I have not had so much fun for years ;o)

  • edited January 2013
    I will try using the head of a metal mini-tripod by removing the legs and replacing them with a piece of Meccano.
    and suspending it from the kite line with a single string and with the gimbal unlocked.
    The notch may be a problem.
    It is easy to add another piece of Meccano to turn it into a standard picavet with the gimbal locked.

    (28 Jan 2013 - For still images, it is probably easier just to lock the gimbal and glue the thumb wheel in place and attach the camera to it upside down with velcro - this at least gives the camera some weight)
  • John

    I tried various ways of stabilising a tiny 'gumstick' spycam rig a couple of years ago, using small vanes/sails to fix its heading with respect to the wind. However the low weight is the real problem, it just wobbled around too much. I only ever got half-way decent results when I fixed it to my normal R/C rig or to the kite itself (given its robustness you don't have to worry about damaging it if the kite crashes on launch).
  • Hi Dave
    I will add a weight to the velcro loop if needed but I am hoping that sticking the camera to a split ping-pong ball at the end of a centre rod may be good enough for kids.
  • I too have experimented with these both directly on the kite (keel and the trailing edge) as well as on the rig.

    When directly on the kite, the videos came out too "ripply" for my taste. I think this was a combination of wind movement, as well as the video processing algorithms in the camera-- there was a certain regularity to the artifact, if memory serves.

    I had a little more luck with one velcroed to the KAP rig, though I never was terribly pleased with the video. I think it's easy to get spoiled by the video out of whatever regular camera is on the rig, such that the output of one of these looks like a 2005 era cell phone video by comparison.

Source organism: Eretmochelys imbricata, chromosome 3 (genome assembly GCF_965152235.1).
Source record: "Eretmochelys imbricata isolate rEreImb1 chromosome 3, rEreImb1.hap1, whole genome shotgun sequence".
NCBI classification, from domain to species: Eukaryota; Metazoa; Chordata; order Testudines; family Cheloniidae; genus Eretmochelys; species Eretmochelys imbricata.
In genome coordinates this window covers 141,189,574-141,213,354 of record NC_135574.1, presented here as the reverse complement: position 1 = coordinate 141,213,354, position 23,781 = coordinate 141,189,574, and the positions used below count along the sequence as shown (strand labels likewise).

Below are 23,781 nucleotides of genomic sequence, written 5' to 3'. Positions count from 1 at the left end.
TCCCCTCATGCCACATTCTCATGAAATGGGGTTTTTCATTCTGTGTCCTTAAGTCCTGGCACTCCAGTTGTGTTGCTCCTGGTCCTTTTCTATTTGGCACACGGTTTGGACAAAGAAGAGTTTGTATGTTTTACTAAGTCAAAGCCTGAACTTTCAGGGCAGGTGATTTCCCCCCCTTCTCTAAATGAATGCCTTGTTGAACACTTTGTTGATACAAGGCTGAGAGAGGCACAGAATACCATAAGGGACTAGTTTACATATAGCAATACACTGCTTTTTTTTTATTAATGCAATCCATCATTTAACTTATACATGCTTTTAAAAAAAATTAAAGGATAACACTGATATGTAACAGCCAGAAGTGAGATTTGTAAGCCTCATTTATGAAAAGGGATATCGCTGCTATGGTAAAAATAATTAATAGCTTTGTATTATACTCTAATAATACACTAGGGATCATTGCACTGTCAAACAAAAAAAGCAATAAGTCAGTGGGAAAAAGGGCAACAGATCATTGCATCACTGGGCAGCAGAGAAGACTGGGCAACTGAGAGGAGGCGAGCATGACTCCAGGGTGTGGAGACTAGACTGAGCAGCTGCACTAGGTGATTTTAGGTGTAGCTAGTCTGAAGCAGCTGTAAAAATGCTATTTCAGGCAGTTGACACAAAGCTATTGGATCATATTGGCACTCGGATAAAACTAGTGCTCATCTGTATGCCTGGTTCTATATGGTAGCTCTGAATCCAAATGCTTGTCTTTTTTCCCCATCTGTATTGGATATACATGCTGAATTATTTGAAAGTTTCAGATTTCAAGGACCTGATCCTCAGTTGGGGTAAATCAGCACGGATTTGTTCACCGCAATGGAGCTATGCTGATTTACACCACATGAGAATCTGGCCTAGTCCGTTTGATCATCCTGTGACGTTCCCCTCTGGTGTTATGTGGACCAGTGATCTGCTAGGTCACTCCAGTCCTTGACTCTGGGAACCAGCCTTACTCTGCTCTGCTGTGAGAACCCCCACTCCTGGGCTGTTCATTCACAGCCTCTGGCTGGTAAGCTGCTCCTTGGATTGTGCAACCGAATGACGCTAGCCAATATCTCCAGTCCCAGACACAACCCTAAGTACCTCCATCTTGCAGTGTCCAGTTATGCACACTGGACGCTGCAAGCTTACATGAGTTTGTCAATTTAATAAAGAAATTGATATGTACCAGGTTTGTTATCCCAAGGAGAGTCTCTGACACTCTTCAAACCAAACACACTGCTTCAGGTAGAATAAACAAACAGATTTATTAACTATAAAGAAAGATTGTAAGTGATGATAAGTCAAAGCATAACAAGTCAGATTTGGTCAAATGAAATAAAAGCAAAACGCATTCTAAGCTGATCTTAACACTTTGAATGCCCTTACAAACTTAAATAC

Can't beat the price though... it makes you willing to do things with it that you wouldn't dream of doing with another camera (see rocket shot above-- now that's cool). Seems like a tailor made product for educational purposes like you are using it for. Good luck.
  • I use a number of those very cheap tripod heads, less then £1 GBP. They simple screw to the tripod with one screw. I use them with jubilee hose clips, the type you tighten with a screw driver. Simply drill a hole in the band large enough for the screw, then screw it to the head. I can now attach my GoPro to a 6m carp pole or anything else I can get the clip around.
  • edited January 2013
    One of my very first picavet crosses had a £1 plastic tripod head screwed underneath ;o) Then, I even used wireless remote triggering as I was using a film camera.
    The metal one above is needed for the weight and the smooth gimbal action.
    For poles, I replace the screw with a longer one, cut off the head, and glue it into a carp pole which has been cut to an appropriate position where the inner diameter matches that of the screw thread.

    Hoo Dat